Frequent Urination: 6 Common Causes & What to Do

Updated in February 2022

Going to the bathroom many times in the day is considered to be normal, especially after drinking lots of fluids. However, when you are peeing frequently and experiencing symptoms like pain or burning with urination or, incontinence, this may be a sign of a health problem. You should consult a doctor if your experience these symptoms for assessment and treatment as necessary. 

Polyuria is the term utilized for people who urinate over 3 L within 24 hours. To determine whether an increase in urinary frequency is normal or if it is related to a health condition, a 24 hours urine collection is typically ordered to evaluate both the volume of urine produced and its characteristics. 

The most common causes for frequent urination are: 

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1.  Drinking a lot of water, coffee or alcoholic drinks 

When you drink a lot of water, it is expected that the water will be eliminated through the urine, therefore it is normal to pee more  frequently. This is a normal bodily response that can also occur after eating water-rich food, like oranges or watermelon. 

Drinking a lot of coffee and other foods with high caffeine content, like chocolate, yerba mate and black tea can also cause urinary frequency. In addition to containing water, caffeine is a natural diuretic. Alcohol is also a diuretic and should be avoided if you are looking to quench your thirst, as alcohol will not hydrate you and can lead to negative health consequences. 

What to do: To decrease urinary frequency, engaging in physical activity can help to eliminate excess fluid in the body. You should also decrease your consumption of drinks with caffeine and sodas. 

2. Medication use 

Some medications used to treat heart conditions like furosemide and aldactone can increase urinary frequency. 

What to do: If you notice urinary frequency after using medication, you should communicate this to the doctor, so that your symptom is assessed and alternative medication or dosing can be considered.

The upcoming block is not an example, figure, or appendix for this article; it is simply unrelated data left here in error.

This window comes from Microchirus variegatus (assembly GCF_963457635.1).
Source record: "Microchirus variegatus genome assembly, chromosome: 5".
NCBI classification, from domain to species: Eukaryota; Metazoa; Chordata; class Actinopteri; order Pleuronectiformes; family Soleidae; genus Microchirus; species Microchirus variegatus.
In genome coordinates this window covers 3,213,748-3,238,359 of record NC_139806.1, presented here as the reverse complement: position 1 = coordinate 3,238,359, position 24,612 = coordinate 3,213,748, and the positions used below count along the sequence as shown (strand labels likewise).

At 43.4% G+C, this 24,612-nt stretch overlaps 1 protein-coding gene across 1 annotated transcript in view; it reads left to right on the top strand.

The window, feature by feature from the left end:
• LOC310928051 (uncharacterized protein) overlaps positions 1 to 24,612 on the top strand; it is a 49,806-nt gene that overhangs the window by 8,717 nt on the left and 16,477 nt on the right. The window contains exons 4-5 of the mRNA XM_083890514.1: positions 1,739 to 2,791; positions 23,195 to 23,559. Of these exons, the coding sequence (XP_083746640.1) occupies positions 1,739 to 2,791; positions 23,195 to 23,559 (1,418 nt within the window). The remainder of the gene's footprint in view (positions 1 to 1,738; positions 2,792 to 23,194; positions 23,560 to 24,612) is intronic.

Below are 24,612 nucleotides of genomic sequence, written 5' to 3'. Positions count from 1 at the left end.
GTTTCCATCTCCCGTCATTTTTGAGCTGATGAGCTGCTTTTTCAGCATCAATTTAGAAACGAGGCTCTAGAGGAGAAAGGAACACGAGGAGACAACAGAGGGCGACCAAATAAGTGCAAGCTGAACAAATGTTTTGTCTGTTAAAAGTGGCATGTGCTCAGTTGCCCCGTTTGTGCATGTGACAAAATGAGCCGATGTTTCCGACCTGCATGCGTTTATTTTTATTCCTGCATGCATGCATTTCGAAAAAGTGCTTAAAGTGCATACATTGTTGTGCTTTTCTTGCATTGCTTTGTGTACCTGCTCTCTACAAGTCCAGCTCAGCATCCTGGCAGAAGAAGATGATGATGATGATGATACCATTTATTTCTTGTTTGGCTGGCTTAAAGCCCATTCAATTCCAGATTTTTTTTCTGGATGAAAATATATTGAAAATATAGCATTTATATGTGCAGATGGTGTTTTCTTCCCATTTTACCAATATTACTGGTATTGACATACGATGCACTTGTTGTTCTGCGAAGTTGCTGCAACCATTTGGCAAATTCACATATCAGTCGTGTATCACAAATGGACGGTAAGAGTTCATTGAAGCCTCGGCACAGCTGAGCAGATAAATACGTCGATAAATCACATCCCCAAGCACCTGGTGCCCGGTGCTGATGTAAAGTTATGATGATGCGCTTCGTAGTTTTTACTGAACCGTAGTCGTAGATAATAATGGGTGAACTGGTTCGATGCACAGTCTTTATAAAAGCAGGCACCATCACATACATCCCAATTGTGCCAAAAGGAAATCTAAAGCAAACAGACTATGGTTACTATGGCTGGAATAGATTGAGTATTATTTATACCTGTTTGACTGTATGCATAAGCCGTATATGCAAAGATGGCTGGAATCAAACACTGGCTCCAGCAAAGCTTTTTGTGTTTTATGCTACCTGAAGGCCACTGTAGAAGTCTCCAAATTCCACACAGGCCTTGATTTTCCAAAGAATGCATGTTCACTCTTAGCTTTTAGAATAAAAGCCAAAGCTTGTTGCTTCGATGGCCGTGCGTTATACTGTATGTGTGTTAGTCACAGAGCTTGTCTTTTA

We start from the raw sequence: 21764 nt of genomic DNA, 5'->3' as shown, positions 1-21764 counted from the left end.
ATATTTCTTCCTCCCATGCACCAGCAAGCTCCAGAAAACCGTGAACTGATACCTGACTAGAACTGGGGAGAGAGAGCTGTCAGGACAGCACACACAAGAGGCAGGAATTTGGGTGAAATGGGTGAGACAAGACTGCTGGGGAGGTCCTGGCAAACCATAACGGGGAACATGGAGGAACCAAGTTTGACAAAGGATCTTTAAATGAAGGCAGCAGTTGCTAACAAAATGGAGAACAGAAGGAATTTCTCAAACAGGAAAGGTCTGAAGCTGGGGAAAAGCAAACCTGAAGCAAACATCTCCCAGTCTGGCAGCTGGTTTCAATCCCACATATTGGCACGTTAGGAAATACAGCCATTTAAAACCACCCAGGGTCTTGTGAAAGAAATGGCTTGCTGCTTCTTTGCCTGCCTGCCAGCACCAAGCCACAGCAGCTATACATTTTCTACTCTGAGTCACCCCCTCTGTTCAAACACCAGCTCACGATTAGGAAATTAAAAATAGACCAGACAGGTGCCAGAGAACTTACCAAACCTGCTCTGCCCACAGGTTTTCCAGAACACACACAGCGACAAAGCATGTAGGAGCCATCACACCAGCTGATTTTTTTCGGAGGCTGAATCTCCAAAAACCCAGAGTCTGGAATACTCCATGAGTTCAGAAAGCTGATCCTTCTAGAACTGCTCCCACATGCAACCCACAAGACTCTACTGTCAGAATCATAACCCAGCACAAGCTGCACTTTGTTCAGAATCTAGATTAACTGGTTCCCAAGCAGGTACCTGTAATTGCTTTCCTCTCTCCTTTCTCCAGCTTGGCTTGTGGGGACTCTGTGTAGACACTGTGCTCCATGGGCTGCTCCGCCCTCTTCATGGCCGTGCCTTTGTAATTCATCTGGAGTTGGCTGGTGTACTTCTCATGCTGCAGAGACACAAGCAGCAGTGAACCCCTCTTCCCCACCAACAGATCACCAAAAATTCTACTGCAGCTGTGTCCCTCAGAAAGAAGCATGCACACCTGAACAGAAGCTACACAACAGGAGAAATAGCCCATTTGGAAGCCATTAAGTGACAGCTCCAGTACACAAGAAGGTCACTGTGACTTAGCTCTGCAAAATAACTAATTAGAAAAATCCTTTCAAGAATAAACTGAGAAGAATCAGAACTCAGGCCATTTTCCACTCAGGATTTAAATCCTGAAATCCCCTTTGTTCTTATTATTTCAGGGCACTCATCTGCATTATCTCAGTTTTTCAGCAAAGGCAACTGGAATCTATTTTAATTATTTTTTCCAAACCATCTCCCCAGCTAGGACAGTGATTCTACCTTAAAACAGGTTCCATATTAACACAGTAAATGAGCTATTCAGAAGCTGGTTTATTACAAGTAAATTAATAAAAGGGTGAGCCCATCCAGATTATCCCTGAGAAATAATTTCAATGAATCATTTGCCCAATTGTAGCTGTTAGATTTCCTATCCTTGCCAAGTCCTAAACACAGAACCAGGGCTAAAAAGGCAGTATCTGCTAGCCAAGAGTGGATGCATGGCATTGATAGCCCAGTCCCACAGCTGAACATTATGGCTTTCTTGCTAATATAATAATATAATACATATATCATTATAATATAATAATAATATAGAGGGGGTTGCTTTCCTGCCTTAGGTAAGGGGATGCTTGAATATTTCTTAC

3. Urinary tract infection (UTI) 

An increase in urinary frequency can also be caused by a UTI, especially if you are experiencing other symptoms like pain or burning with urination, decreased urine production and urinary urgency (the feeling of needing to urinate urgently). Learn more about the most common symptoms of a UTI.

What to do: You should consult your doctor if you suspect a UTI so that testing can be ordered to confirm the presence of bacteria in the urine. From there, treatment can be initiated, usually with the use of antibiotics. Learn more about natural remedies you can try to complement your medical treatment. 

4. High blood sugar levels 

Needing to pee all the time may be a sign of high blood sugar levels, which occurs in people with uncontrolled diabetes. If the body detects high levels of sugar in the blood, then it tries to excrete the excess through the urine.

A diabetes diagnosis is not completed with just a urine test, but it can involve monitoring for urine volume produced in a day or testing for glucose in the urine. A diagnosis is usually confirmed with a blood test, specifically a blood sugar test. 

What to do: If it is confirmed that urinary frequency is due to diabetes, then it is important to follow treatment as indicated by your doctor, which can involve the use of medications to regulate circulating glucose levels. Diet and lifestyle changes also play a big role in the longterm treatment of diabetes. 

5. Urinary incontinence 

Urinary incontinence occurs when you are unable to hold your urine. In addition to peeing frequently, you are unable to control the urge to pee before you reach the bathroom, resulting in wetting your clothes. Although it can occur in men, incontinence is more frequent in women, especially during pregnancy or after menopause.

What to do: Treatment for urinary incontinence can be done with Kegel exercises, which aim to strengthen the pelvic floor. Surgical intervention may needed in some cases. 

6. Enlarged prostate 

An enlarged prostate may also increase urinary frequency in men, and is most common in men over the age of 45. One of the signs of frequency due to prostate changes is a new urge to pee in the middle of the night.  

What to do: It is important for men to consult their doctor to assess for any prostate changes and indicate treatment as necessary. Treatment may involve the use medications to decrease prostate size, like antibiotics, or surgery in more serious cases.